By KEVIN BESSLER
THE CENTER SQUARE
(The Center Square) – The Inflation Reduction Act is now law, but the effects on the economy and energy sector will be talked about for years.
The $740 billion package was signed into law Tuesday by President Joe Biden. While experts believe it won’t meaningfully reduce inflation, the law will send hundreds of billions of dollars towards fighting climate change, reducing prescription drug prices, and cutting the deficit.
One hotly debated aspect of the package is the effect on taxes.
According to the nonpartisan Congressional Budget Office, the bill will end up forcing working-class Americans to pay billions of dollars in new taxes. An analysis by the CBO estimates those earning less than $400,000 will pay an estimated $20 billion more in taxes over the next decade.
“I’m deeply disappointed in our Democratic Illinois representation in Washington who voted to raise taxes on the middle class during an extreme inflation crisis,” said Regan Deering, Republican candidate for Illinois’ newly formed 13th Congressional District. “Illinois families need help – not higher taxes.”
Her opponent, Democrat Nikki Budzinski, disputes the claim.
“So I think there is a lot of misinformation,” Ms. Budzinski told The Center Square. “There absolutely no tax increases for people making under $400,000. That is a misnomer.”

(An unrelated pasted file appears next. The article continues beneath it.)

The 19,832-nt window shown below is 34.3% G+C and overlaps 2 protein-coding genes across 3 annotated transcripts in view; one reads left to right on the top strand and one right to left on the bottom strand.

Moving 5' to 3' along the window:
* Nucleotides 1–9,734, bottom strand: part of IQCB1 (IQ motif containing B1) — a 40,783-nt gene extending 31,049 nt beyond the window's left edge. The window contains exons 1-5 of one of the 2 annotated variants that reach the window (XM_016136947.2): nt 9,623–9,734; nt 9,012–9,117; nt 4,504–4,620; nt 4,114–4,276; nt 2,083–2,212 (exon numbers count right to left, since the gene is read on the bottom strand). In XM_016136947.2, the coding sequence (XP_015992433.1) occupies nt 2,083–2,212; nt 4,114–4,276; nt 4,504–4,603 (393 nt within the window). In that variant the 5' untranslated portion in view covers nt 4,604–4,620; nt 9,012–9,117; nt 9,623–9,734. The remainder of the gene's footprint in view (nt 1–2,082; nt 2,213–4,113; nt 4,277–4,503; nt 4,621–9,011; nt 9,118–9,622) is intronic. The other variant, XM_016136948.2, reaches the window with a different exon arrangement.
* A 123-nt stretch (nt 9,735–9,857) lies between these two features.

The White House has dismissed claims the bill will hurt lower and middle-income families, instead noting estimates have not taken into account how much the bill will offset costs for average Americans like prescription drugs.
The chief economist for the American Legislative Exchange Council is calling the Inflation Reduction Act “economic malpractice.”
“Unfortunately, the latest big government spending bill out of Washington will do little to help American families and small businesses in desperate need of relief from crippling inflation and unaffordable energy costs,” said Jonathan Williams. “To unleash an American recovery, we need to pivot away from the wasteful, big government spending agenda, and instead, focus on providing tax relief, right sized spending reforms and an elimination of burdensome government regulations.”
The legislation includes tax credits for electric vehicles and energy-efficient home improvements.
Mr. Deering says the transition to clean energy must not move too quickly.
“Balance is the key word there,” Mr. Deering told The Center Square. “We just can’t go full stop and keep moving the goal posts to renewable energy. We’ve got to find a way to keep things running smoothly and affordably for our farmers.”
Ms. Budzinski urged for energy diversification.
“We need investments in creating more domestic energy production,” Ms. Budzinski said. “We need to create our own energy independence. I think that’s an all of the above strategy.”
Included in the package are $75-hundred dollar tax credits for new electric vehicles and $4,000 for used EVs. There are strict requirements including a mandate that battery components come from the U.S., which has led some in the industry to worry that many vehicles that currently get the credit will now be left out.